Teens Should Not Be Criminalized for Poor Judgment, Says ACLU
Proposed Sexting Bill Punishes Young People Who Need Education on Privacy and Relationships
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COLUMBUS – The American Civil Liberties Union of Ohio expressed concern today on Ohio House Bill 53, which seeks to create a new criminal misdemeanor violation for sexting: when teenagers send or receive nude or partially nude images of other minors electronically. While there is no specific state law that criminalizes sexting, some county prosecutors around the state have attempted to charge young people with felonies under child pornography laws. A conviction under these statutes may include imprisonment, large fines, and sex offender registration requirements.
ACLU of Ohio Executive Director Christine Link said, “It is an outrageous misuse of child pornography laws to prosecute teens who sext for high-level felonies. However, bumping the punishment down to a misdemeanor does little to address the problem and prevent sexting.”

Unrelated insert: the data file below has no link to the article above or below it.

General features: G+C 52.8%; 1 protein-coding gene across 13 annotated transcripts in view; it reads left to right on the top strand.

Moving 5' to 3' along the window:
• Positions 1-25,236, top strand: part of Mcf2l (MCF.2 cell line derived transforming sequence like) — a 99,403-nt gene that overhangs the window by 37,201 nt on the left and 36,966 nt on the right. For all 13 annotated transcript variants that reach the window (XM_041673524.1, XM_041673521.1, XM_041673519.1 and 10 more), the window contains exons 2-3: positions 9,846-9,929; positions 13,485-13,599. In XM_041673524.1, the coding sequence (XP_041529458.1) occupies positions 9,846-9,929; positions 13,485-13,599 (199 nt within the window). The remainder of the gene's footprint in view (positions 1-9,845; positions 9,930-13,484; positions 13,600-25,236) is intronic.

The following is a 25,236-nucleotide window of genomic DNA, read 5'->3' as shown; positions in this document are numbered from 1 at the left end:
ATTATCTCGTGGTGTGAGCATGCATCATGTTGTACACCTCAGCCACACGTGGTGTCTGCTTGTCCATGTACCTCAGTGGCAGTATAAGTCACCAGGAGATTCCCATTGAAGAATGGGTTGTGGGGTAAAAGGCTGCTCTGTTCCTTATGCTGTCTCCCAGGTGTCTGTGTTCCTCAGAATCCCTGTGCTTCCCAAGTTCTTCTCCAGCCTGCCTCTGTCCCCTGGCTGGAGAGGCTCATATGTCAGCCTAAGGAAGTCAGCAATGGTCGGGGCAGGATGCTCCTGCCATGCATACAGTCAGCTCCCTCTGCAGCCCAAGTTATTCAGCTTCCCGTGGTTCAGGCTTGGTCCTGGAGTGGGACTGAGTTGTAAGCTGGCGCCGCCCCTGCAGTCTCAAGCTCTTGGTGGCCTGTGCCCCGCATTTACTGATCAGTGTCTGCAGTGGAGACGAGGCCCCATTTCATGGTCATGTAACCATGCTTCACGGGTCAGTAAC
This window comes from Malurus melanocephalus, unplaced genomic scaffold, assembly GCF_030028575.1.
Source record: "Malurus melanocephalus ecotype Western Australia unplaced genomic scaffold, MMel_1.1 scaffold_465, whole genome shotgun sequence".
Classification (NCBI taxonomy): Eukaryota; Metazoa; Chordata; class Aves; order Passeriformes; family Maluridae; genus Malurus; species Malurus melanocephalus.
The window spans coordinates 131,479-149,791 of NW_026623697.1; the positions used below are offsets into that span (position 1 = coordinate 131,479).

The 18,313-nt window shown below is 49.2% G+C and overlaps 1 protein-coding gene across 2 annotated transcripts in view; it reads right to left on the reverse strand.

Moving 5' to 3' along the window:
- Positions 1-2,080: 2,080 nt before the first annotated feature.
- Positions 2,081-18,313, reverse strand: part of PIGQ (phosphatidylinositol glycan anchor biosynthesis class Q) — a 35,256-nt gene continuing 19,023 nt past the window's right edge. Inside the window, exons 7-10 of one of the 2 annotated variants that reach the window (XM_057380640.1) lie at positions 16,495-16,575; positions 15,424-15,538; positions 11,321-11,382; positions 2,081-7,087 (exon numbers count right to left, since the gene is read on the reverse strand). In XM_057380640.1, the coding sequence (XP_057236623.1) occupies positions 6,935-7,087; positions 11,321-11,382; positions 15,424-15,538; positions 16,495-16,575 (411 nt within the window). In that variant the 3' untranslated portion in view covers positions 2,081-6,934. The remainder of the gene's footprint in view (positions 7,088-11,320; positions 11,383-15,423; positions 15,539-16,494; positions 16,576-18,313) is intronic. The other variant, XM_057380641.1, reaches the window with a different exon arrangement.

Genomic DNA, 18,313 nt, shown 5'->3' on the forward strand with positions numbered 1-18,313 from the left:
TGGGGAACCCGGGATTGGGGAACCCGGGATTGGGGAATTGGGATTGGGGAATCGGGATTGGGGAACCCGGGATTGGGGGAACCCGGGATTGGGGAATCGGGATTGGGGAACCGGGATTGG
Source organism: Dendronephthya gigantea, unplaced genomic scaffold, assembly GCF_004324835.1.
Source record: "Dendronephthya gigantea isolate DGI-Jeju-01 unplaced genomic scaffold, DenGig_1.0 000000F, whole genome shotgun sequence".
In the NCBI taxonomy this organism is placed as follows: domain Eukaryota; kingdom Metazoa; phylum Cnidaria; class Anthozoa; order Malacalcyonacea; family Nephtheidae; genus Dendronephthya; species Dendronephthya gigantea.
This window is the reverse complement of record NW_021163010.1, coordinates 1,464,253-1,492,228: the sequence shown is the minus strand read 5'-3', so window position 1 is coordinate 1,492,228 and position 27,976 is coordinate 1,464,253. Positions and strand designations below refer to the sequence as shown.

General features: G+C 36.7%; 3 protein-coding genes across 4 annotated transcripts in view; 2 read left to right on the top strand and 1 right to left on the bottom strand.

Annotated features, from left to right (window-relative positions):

“Legislators must look beyond the courtroom and into our classrooms and living rooms if we hope to truly prevent sexting. Parents and educators should create open and honest dialogue around these issues and inform teens about issues like respect for themselves, their peers, privacy, and the responsibility of using electronic media,” added Link.
H.B. 53 would criminalize teens that received or distributed the images, and could also include the person who is depicted in the images.
In April 2009, the ACLU sent letters to all county prosecutors and state legislators urging them to avoid criminalizing teens who sext. Additionally, the ACLU has advocated for victims of sexting to utilize the civil courts to pursue damages against those who distribute their images without their permission.
The bill’s first hearing took place at 9:30 a.m. on Wednesday, February 16, 2011 before the House Criminal Justice Committee. HB 53 is sponsored by Rep. Ron Maag (R-Lebanon).
“While technology may change, the struggles our young people encounter remain largely the same,” concluded Link. “For generations, teens have shown poor judgment in relationships, and trusted others to their own detriment. New technology can be frightening, but we cannot allow our fear to unfairly affect youth who need understanding and guidance from adults.”
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